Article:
5. Damn, that is a great picture. Funeral stories can be the best. Yes, I have a few.

  6. Jeepers, I take a day off from reading posts and I miss something important.

    I'm sorry I didn't realize your brother had passed. I'm sorry too for your family's loss. It is always hard to see our loved ones depart even when they are curmudgeons. I'm so glad his sons turned out well and make your family proud.

  7. Hari Om
    ...Seems he has departed much as he lived; leaving something of himself behind. Well done Walt. YAM xx

  8. What a sweet picture of the two of you, Joanne. I agree with you, there is no "functional" "perfect" family. Even the ones you think have it together, really don't and are barely hanging on. I'm not sure I would have had the nerve so to speak to come to her father's funeral like that young woman did, but good that she took it upon herself to meet some she was related to. Your brother did seem like an interesting character; I am sure in lots of ways to lots of different people he will be missed.


  9. A lot goes on behind closed doors that remains forever,behind closed doors.
    Jane x

  10. I like his hairstyle. I might try that.


  11. Functional families, if they exist, must be excruciatingly boring. Dysfunctional families are rather more like a 3 ring circus, and it appears you often have to be the ringmaster.

  12. I would not want to be part of a functional family. Who would we talk about then?

  13. As an attendee and the one who made the fork comments, let me tell you that Joanne did an amazing job..Funny, articulate, touching and always truthful. I also have a dysfunctional family and know the pain and laughter that causes. I think the American Psychiatric Association should stop naming disorders and realize the reality of today. Maybe the disorder is a "perfect family".. That is the one that is the would have been so proud of Joanne.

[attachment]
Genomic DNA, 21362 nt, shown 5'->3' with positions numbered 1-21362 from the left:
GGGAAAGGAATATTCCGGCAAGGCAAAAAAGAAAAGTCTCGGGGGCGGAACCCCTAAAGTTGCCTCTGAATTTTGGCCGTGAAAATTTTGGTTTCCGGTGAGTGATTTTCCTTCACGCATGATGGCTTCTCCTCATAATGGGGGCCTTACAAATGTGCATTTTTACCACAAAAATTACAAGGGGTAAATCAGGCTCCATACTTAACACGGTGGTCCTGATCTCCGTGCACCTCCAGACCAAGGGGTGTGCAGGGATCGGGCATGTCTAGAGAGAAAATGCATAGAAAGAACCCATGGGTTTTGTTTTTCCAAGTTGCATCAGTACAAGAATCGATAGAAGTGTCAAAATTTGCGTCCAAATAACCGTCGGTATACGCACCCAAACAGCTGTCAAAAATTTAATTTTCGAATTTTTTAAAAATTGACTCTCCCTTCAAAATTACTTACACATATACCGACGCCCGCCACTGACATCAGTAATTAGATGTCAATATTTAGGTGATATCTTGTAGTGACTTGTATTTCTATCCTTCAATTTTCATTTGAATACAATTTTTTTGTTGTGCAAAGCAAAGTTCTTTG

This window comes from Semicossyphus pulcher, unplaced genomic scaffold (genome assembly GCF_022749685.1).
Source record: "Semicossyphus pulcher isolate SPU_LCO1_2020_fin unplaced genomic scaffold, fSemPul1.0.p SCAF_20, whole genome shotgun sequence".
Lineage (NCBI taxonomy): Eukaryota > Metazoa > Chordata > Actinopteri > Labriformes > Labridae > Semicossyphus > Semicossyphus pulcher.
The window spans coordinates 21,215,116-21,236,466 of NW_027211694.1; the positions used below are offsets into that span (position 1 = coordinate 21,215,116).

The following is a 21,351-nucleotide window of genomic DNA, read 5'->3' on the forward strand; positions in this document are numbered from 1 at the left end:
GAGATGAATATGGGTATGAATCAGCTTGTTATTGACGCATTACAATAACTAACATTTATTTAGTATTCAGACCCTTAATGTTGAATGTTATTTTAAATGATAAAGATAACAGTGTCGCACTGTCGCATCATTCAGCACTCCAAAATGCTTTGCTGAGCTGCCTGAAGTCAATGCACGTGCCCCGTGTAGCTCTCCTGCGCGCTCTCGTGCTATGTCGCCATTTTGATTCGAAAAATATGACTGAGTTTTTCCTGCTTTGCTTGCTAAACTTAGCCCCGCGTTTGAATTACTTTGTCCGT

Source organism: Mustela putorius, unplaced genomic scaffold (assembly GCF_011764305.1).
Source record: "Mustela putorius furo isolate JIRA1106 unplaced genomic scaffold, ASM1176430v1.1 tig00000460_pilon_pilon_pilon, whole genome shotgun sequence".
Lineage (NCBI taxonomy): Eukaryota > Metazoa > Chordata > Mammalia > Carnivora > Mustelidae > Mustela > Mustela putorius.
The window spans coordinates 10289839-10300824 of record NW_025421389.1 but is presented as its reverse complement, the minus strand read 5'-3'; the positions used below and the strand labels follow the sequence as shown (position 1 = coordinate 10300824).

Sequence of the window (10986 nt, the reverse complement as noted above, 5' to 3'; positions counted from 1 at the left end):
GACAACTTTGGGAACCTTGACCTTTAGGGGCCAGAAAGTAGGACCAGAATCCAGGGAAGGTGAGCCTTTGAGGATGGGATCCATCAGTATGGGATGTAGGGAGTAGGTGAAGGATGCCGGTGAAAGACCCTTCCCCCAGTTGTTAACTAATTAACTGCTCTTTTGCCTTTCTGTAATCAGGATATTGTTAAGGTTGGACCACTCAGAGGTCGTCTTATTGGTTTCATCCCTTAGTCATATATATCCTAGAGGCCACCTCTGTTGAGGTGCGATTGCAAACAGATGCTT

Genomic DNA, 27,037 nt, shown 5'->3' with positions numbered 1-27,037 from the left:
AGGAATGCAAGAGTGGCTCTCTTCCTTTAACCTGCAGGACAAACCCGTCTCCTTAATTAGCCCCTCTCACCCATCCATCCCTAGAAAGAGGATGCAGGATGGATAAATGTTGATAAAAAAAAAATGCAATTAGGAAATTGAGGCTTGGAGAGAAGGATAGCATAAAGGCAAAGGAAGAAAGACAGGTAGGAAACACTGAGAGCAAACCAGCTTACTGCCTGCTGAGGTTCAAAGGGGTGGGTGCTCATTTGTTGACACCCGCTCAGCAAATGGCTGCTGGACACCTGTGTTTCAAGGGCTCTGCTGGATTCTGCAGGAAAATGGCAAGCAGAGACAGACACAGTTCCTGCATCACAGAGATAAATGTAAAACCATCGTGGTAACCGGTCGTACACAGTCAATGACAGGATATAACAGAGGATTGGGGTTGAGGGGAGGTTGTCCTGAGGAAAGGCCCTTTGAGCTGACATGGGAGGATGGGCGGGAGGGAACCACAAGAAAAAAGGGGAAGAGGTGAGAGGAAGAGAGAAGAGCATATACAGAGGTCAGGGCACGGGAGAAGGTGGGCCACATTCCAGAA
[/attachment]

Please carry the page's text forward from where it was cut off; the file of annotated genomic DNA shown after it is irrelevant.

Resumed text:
1. Thank you linda. I, and I believe everyone else, assumed that Joanne was awesome, but it is lovely to get confirmation. She is always articulate, touching and truthful and frequently funny. Which is part of the reason we love her.

  14. Touching with a tinge of laughter. Like that combo for a eulogy. Your dear photo at the end of your post is sweet. When young we have no idea what life will bring. Life brings us so many dysfunctional folks-- relatives, bosses, neighbors -- some funny some you want to hide from -- good post -- condolences to you and your family. -- barbara

  15. Funerals bring families together in a good way. Glad Walt's did x

  16. I love that photograph of the two of you. It is funny how we love our brothers and sisters - warts and all.

  17. Sounds like the funeral went well and it's nice that you met a new relative. Love the "should have combed your hair with a fork" from Jan.
    I'm astonished at you getting a perm at five. Perms used some pretty strong chemicals back in those days, using those chemicals on a five year old seems like a really bad idea to me. but it's clear you came to no harm from it.

  18. What a beautiful photo of the two of you when you were children. I just love it.

  19. 1. Love your hair in that photo.

    2. Walt sounds like he was a character, someone that was both easy to love and easy to fight. I have a brother that lives in a pole barn, so I'm familiar with the type...


  20. Hmmm, if I only had hair to comb with a fork. Loved this post

  21. Beautiful tribute to your brother.

  22. Never a dull moment! Sounds like a memorable funeral for a memorable cornmudgin, who provided you with yet another interesting relative :)

  23. when my father in law died, my husband and I would not have known who the funeral was for by listening to the eulogy had we not known. the eulogies about this 'wonderful' man were given by his step daughter and his middle son, the younger son being too choked up to talk. lots of stories, none involving my husband. my father in law doted on his step-daughter (the oldest of the siblings) and his younger sons. couldn't even bother to give his oldest son the time of day, much less any affection or support. in fact, he disowned my husband, and by association all our family, 17 years ago when we refused to tell our daughter's boyfriend/husband to convince her to have an abortion and get out of her life forever. for this, my father in law would give him $5,000. he had never met the boy. I told him no, Marc laughed at him and he never spoke to us again. previous to that, he would shun us regularly and showed no interest in his grandkids.

  24. That was me! Me, with that perm in a box. Sigh.